Reasons for CDL Disqualification
Reasons for CDL Disqualification – Reporting requirements under the CDL program have been in effect since 1988. Commercial drivers must notify the Secretary of State of the following:
- Any out-of-state traffic violation within 30 days of conviction.
- Any out-of-state suspension, revocation or cancellation of driving privileges, as well as disqualification or out-of-service actions, within 30 days of the effective date.
- Change of name or address within 10 days. The driver has 30 days to obtain a corrected CDL.
Commercial drivers also must notify their employer of the following:
- Any traffic violation within 30 days of the date of conviction.
- Any suspension, revocation or cancellation of their driving privileges, as well as any disqualification or out-of-service action, within one day of notification of action.
- Complete employment and driving record for the previous 10 years.
1.13 Alcohol Provisions
Law requires drivers operating a commercial motor vehicle (CMV) or a non-commercial motor vehicle (nonCMV) on highways to automatically give their consent to submit to certain tests to determine blood-alcohol concentration (BAC). A CDL holder may not operate a commercial vehicle with a BAC of .04 or more or a noncommercial vehicle with a BAC of .08 or more.
- Any driver operating a CMV or non-CMV who refuses to submit to chemical testing or submits to a test with results in excess of the legal limit is disqualified for a minimum 12 months.
- Any driver convicted of DUI (regardless of BAC) is disqualified for a minimum 12 months.
- If either violation above takes place while transporting placarded hazardous materials, the driver is disqualified for a minimum three years.
- A driver who commits two of the above violations, arising from two or more incidents, is disqualified for life.
- A CDL holder operating a CMV found to have any alcohol in his or her system is placed out of service for at least 24 hours.
- Anyone convicted of driving a commercial motor vehicle with any amount of drug, substance or compound resulting from unlawful use or consumption of cannabis listed in the Cannabis Control Act or controlled substance listed in the Controlled Substance Act is disqualified for a minimum 12 months.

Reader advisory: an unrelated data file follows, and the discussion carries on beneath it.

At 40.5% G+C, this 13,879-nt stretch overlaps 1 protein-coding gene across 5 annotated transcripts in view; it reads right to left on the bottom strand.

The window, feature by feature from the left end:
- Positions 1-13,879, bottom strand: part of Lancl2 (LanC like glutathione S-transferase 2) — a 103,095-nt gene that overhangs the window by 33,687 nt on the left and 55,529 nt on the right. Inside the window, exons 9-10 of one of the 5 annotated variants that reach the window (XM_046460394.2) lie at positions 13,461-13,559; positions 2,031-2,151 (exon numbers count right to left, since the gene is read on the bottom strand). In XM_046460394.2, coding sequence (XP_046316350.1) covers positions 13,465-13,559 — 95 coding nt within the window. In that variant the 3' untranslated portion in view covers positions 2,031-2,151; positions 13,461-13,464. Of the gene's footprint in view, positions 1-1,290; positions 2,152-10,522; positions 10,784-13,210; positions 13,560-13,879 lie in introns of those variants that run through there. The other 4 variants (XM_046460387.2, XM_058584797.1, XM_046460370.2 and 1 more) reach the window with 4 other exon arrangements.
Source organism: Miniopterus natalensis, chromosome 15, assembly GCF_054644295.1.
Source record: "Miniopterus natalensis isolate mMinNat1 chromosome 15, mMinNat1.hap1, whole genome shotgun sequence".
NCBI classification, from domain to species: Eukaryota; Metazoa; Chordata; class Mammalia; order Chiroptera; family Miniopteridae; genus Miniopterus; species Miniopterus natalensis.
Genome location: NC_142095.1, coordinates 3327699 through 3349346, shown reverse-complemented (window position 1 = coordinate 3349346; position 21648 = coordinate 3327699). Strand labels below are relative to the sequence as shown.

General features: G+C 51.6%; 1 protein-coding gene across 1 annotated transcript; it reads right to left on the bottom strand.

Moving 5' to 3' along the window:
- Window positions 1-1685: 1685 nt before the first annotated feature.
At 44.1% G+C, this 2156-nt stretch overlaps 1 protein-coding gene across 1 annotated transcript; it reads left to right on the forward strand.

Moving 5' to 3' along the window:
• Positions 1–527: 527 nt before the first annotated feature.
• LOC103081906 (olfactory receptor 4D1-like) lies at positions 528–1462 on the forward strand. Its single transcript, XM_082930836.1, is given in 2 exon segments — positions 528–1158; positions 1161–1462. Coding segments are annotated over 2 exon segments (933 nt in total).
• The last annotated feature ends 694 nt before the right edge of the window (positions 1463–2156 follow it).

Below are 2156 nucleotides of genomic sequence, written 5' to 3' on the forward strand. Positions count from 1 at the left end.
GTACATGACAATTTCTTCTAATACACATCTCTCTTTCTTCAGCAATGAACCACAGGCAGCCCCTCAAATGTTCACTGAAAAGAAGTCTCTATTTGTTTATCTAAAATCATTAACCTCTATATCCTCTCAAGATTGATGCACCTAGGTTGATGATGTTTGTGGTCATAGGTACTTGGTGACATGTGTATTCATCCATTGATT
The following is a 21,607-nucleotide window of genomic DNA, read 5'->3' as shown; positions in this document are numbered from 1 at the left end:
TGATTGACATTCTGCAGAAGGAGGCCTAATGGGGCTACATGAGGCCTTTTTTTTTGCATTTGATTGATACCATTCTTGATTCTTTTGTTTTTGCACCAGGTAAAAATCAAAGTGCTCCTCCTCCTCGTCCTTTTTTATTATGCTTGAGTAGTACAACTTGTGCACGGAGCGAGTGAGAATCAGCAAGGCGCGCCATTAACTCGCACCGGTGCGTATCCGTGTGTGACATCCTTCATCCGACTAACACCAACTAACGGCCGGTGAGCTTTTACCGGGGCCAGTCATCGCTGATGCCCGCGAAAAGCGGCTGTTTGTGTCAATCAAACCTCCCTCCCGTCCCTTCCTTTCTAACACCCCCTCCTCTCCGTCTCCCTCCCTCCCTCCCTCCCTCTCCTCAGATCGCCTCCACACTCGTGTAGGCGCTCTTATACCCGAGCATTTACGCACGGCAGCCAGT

1.14 Other Offenses Leading to Disqualification
The following offenses also will lead to disqualification:
- Knowingly and willfully leaving the scene of an accident while operating a CMV or non-CMV results in disqualification for a minimum 12 months.
- Committing a felony while operating a CMV or non-CMV results in disqualification for a minimum 12 months.
- A conviction for either offense above while carrying placarded hazardous materials results in disqualification for a minimum three years.
- A conviction for violation of an out-of-service order results in disqualification for a minimum six months.
- The use of a CMV or non-CMV in the commission of any felony involving manufacturing, distributing or dispensing a controlled substance, or possession with intent to manufacture, distribute or disperse a controlled substance, results in a lifetime disqualification.
- Operating a commercial motor vehicle in violation of regulations pertaining to railroad-highway grade crossings: first conviction – 60 day disqualification; second conviction within a three-year period —120-day disqualification; third and subsequent conviction within a three-year period — one year disqualification.
Excessive speeding involving any single offense for any speed of 15 mph or more above the posted speed limit.
- Failure to reduce speed to avoid an accident.
- Driving too fast for conditions.
- Exceeding the speed limit in a school zone.
Operating a CMV or non-CMV in a manner that exhibits a willful, wanton or reckless disregard of the safety of persons or property.
- Passing a vehicle stopped for a pedestrian in a crosswalk.
- Driving on a sidewalk.
- Passing a school bus receiving or discharging passengers or displaying a warning not to pass.
No Valid CDL
Operating a CMV without a valid CDL.
- Operating a CMV with an improper classification or restriction.
- Violation of an instruction permit.
Following Too Closely
Following the vehicle ahead too closely.
- Failure of a truck to leave sufficient distance for being overtaken by another vehicle.
Improper Lane Usage
Improper or erratic traffic lane changes.
- Improper lane changing, lane usage and/or center lane usage.
- Improper passing.
- Passing on a hill or curve or when prohibited.
- Passing on wrong side of the road.
- Improper passing on shoulder, left or right.
- Driving wrong way on a one-way street or highway.
- Driving on the left side of the roadway.
- Passing in a school zone.
Conviction Involving a Fatal Accident
A violation of any state law or local ordinance relating to motor vehicle traffic control (other than parking violations) arising in connection with a fatal traffic accident.
A violation relating to a CMV driver having multiple driverʼs licenses.
Two serious traffic violations within a three-year period results in a two-month disqualification. Three serious traffic violations in the same period results in a four-month disqualification.